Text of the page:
Have you seen Inside Out? By the end of the story, the bouncy, perky, always smiling figure of Joy has discovered there is actually more to life than being “happy” all the time. To be fair, a Disney movie is not really the place for a lot of deep thought, they have to keep things moving.

Peter Kreeft, a philosopher and teacher at Boston College wrote,

“Joy is more than happiness, just as happiness is more than pleasure. Pleasure is in the body. Happiness is in the mind and feelings. Joy is deep in the heart, the spirit, the center of the self.”

It is worth saying that last part again. “Joy is deep in the heart, the spirit, the center of the self.”

The beauty of this way of thinking about Joy is the reminder it offers that Joy is not as dependent on outside circumstances as happiness. So we can imagine Mary, large with child, and possibly heavy with worry about the fate of her child, and her own fate, can still be filled with joy.

Rumi, the 13th-century Persian poet, jurist, Islamic scholar, theologian, and Sufi mystic wrote: “When you do things from your soul, you feel a river moving in you, a joy.”

The idea is that the soul, that deepest part of us, is the most connected to God, most aware of what God has in store for us. Our soul can trust in God, even when our mind can give us every reason not to, and even though our feelings can change with every wind that blows.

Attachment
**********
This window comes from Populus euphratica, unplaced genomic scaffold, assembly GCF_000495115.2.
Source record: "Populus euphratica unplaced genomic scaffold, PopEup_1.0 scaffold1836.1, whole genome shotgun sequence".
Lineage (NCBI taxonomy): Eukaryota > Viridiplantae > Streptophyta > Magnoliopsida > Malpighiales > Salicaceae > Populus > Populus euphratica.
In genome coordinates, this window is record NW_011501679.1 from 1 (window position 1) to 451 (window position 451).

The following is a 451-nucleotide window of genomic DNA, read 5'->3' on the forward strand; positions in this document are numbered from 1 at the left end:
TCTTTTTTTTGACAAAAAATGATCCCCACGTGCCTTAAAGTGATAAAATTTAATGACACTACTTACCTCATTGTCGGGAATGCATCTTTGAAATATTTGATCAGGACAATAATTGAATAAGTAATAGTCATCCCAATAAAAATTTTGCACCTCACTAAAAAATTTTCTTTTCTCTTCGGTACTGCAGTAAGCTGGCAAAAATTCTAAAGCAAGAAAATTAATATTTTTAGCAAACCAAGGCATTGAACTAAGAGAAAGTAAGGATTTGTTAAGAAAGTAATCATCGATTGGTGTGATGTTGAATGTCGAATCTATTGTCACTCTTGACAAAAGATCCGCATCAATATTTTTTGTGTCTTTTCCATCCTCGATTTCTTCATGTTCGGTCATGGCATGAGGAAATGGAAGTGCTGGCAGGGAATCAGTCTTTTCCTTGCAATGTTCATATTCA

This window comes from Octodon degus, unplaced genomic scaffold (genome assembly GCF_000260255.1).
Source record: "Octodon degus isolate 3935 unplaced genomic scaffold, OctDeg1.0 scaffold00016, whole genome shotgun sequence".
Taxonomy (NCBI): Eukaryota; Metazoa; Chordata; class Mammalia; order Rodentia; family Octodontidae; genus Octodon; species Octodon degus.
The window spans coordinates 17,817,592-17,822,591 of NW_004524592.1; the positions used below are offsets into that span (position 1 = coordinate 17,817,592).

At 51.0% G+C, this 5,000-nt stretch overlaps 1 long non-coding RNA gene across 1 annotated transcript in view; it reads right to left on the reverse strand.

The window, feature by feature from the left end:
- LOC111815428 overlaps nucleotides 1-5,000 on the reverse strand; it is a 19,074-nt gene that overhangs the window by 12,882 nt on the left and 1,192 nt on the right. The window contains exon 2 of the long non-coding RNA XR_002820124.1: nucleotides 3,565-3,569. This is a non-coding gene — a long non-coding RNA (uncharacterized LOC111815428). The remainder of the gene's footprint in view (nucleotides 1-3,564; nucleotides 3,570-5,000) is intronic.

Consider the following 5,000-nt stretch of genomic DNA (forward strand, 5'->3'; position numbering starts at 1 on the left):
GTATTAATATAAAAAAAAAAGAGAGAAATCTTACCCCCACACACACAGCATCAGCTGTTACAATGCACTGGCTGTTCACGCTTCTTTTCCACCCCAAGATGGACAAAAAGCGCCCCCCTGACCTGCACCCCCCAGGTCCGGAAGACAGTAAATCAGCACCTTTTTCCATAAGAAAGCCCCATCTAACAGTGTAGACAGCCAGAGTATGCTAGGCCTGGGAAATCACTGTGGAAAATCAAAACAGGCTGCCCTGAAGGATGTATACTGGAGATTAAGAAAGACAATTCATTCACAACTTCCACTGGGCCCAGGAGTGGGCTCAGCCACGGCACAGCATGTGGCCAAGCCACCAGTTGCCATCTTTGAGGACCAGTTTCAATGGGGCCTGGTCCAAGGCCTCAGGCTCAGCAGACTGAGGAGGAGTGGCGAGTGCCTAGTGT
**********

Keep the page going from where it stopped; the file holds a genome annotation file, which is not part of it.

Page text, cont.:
I recently read some faithful reflections on the topic of living with joy, even when life’s circumstances are challenging. One author said,

“Joy is the settled assurance that God is in control of all the details of my life, the quiet confidence that ultimately everything is going to be alright, and the determined choice to praise God in every situation.”

This author offered a scripture quote to make the connection between reliance on God, trust in God, and real joy:

“We’re depending on God; he’s everything we need. What’s more, our hearts brim with joy since we’ve taken for our own his holy name. Love us, God, with all you’ve got — that’s what we’re depending on.” (Psalm 33:20-22 MSG)